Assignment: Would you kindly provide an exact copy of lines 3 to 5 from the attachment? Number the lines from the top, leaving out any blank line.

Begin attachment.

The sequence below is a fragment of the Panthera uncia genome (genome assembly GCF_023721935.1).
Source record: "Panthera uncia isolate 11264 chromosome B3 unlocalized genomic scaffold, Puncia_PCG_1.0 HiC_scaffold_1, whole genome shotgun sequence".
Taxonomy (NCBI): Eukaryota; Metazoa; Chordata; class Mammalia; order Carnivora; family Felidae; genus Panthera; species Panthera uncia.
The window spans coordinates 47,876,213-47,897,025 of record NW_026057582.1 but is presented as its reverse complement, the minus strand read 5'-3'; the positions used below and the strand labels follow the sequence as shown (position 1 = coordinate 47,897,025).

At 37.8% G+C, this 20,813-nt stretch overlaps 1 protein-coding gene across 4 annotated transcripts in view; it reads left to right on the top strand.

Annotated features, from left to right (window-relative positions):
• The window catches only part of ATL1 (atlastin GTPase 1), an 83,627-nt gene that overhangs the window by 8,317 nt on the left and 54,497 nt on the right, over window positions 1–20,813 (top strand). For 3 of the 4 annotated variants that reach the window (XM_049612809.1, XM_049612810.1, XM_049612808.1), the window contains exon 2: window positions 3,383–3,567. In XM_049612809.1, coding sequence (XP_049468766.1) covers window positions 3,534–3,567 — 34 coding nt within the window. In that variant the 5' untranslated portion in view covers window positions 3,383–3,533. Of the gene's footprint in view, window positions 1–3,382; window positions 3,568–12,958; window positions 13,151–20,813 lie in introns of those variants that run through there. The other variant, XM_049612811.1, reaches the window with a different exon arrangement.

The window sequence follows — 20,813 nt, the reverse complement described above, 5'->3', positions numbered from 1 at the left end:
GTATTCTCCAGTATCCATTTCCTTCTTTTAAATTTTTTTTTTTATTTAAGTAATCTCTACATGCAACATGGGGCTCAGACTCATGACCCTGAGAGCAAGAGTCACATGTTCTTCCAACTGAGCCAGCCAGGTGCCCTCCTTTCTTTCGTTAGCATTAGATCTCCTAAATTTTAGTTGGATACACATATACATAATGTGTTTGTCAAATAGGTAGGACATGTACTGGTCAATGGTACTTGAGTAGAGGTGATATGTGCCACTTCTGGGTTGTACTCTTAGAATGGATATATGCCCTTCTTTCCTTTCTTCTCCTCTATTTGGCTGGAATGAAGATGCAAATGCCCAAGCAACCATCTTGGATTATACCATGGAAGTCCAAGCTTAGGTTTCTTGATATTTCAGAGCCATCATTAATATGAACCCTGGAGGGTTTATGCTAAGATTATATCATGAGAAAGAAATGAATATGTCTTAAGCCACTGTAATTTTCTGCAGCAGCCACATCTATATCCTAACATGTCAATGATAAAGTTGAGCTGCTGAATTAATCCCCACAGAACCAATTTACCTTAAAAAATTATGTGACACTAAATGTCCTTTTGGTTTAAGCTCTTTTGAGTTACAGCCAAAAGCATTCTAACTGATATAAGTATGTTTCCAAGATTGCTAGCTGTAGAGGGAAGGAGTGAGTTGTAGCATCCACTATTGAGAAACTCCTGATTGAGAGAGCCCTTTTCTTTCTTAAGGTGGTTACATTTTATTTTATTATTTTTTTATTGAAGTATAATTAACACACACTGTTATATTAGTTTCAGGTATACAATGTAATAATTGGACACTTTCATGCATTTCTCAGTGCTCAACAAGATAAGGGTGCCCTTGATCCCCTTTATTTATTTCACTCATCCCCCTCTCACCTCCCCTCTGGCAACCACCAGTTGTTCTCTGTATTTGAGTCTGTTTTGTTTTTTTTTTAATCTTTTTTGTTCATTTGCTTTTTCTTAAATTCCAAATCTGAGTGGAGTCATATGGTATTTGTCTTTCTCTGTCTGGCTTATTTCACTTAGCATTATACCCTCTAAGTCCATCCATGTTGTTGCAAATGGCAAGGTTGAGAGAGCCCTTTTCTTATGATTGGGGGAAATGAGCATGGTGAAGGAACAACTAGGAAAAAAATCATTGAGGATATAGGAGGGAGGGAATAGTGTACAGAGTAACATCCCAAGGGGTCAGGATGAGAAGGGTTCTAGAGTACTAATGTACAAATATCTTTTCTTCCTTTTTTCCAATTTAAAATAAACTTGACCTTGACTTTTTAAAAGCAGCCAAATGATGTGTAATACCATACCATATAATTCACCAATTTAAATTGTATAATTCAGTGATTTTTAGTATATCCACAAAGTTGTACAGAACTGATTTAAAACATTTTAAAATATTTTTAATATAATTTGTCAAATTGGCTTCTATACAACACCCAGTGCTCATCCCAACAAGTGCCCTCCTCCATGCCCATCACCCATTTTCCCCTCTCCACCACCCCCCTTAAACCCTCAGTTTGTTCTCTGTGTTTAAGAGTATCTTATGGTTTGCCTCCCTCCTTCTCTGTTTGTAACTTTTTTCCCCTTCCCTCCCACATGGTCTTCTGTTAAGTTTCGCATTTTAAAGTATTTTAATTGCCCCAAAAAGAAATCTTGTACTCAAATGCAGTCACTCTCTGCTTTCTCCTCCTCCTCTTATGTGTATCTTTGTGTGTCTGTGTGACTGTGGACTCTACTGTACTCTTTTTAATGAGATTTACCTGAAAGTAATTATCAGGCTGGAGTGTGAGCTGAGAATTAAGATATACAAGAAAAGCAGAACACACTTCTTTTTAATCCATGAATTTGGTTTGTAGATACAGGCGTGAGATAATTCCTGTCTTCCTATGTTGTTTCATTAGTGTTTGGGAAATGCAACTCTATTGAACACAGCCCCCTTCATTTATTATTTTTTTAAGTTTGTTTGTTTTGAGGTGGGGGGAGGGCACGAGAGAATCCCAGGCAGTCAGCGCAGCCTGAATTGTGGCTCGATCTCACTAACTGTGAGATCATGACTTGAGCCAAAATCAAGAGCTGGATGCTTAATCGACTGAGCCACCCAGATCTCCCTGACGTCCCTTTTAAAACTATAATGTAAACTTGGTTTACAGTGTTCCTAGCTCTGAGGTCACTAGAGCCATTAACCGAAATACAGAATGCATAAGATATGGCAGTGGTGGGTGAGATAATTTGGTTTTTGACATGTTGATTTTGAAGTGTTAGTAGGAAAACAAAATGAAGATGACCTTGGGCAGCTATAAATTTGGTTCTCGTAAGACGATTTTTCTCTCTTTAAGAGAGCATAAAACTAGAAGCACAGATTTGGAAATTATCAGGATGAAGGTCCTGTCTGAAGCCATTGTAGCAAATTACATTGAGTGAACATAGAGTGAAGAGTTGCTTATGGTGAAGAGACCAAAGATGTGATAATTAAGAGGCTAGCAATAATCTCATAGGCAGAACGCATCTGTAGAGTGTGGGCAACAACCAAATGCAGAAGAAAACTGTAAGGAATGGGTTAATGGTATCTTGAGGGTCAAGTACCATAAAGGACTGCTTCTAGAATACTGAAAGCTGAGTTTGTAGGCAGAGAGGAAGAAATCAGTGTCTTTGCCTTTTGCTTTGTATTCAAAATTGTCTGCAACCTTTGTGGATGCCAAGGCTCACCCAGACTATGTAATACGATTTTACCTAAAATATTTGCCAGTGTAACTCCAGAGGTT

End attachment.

Taxonomy (NCBI): Eukaryota; Metazoa; Chordata; class Mammalia; order Carnivora; family Felidae; genus Panthera; species Panthera uncia.
The window spans coordinates 47,876,213-47,897,025 of record NW_026057582.1 but is presented as its reverse complement, the minus strand read 5'-3'; the positions used below and the strand labels follow the sequence as shown (position 1 = coordinate 47,897,025).

At 37.8% G+C, this 20,813-nt stretch overlaps 1 protein-coding gene across 4 annotated transcripts in view; it reads left to right on the top strand.